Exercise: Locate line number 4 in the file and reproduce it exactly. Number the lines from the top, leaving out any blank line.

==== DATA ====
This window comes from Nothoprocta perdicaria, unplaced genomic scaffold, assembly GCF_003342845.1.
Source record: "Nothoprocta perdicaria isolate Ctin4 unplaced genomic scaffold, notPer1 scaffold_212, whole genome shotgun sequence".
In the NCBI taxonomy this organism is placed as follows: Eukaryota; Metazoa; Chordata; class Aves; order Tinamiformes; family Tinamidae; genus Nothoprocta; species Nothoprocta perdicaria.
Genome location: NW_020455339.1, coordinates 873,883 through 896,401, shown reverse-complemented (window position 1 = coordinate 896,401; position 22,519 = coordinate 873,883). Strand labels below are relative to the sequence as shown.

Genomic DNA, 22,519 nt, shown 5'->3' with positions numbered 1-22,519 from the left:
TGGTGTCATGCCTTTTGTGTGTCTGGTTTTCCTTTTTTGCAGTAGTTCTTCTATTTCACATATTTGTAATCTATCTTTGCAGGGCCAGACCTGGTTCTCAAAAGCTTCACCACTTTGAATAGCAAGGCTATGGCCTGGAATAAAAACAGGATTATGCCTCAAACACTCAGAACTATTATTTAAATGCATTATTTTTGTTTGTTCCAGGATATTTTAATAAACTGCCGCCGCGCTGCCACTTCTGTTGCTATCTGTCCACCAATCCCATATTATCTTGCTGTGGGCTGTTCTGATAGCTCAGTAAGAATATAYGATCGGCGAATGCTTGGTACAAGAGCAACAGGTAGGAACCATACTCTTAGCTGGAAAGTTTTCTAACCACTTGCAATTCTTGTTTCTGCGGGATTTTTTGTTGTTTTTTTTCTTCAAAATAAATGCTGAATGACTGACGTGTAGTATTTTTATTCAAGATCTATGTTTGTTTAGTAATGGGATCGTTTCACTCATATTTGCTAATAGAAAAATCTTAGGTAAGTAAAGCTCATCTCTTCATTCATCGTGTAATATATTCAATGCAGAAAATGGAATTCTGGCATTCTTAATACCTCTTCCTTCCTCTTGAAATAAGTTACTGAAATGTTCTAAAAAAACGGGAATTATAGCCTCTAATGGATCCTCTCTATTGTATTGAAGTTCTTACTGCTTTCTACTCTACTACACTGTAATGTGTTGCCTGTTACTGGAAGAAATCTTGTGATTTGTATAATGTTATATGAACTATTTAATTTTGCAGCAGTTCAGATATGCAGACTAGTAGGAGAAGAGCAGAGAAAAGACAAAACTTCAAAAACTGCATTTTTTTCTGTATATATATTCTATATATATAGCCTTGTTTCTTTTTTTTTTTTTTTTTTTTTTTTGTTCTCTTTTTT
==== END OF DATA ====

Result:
Genome location: NW_020455339.1, coordinates 873,883 through 896,401, shown reverse-complemented (window position 1 = coordinate 896,401; position 22,519 = coordinate 873,883). Strand labels below are relative to the sequence as shown.